This guide will discuss how to choose the right infill percentage for a print. If you're not familiar with infill patterns, please click here to read more.
Picking the right infill helps save you time, money and most importantly, gives the part the balance between strength and functionality.
Simple Guidelines To Follow
If you're new to 3D printing, please follow this guide to get started. Pick the infill percentage based on your design:
- Display models such as miniatures - 15%
- Prototype part - 20 - 30 %
- Functional part - 50 - 70%
- Functional part to endure stress load - 100%
- For calibration - 100%
Infill Percentage Affects Power & Material Usage
Infill percentage matters when producing durable objects, and it can also affect the cost of making the object.
More infill means more material usage and uses more power usage.
When To Use 10 - 15% Infill
For any display models that aren't made to withstand impact or point load, 15 - 20% infill are recommended to hold the structural integrity of the object. Any additional infill percentage doesn't make the model any stronger or worth the time or material.
When To Use 20 - 30% Infill
20 - 30 % infill is the standard amount for producing a standard part such as prototyping. There isn't an exact percentage guideline to follow, but these numbers are a good starting point.
You may have a design that has certain parts that benefit from 20 - 30% infill. Simply print them separately and put them together.
When To Use 50% Infill
50% infill is recommended for any part that is designed to withstand stress, and it will print a part to be functional for mechanical purposes.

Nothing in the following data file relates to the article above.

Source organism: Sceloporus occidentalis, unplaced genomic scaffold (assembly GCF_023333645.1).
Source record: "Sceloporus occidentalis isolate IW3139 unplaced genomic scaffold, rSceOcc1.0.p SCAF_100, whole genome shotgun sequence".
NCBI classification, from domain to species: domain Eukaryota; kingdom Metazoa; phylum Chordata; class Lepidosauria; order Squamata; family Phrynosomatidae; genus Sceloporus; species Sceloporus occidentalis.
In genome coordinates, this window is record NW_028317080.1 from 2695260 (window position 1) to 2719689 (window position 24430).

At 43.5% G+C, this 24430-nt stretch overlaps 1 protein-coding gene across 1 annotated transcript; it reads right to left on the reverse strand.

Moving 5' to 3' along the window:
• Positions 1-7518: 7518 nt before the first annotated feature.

If the object fails at 50% infill, the solution is to try a higher infill up to 70% or even 100% based on the application. Another solution is to increase the shell thickness to increase the strength.
When To Use 100% Infill
100% infill prints are generally used for calibration or follow the instruction issued by the designer.
Typically 100% infill means solid internal without any hollow void. These are parts designed to withstand significant forces, where strength is the most important factor above cost or anything else. Usually, anything beyond 60 - 70% has a diminishing return on the strength.
This will cost the most and takes longer to print especially for large models.
Shell Thickness (Wall Thickness)
Infill percentage is not the only setting that contributes to the strength of the printed object. The shell thickness (Also known as wall thickness) and the orientation of the print pattern matter as well.
The user can increase the shell thickness from the standard two layers to four layers, which will reduce the infill percentage without compromising strength.
In some designs, increasing shell thickness actually makes stronger parts based on the geometry. Certain areas of the object may benefit from increased shell thickness, while some areas of the object benefit from a particular infill pattern.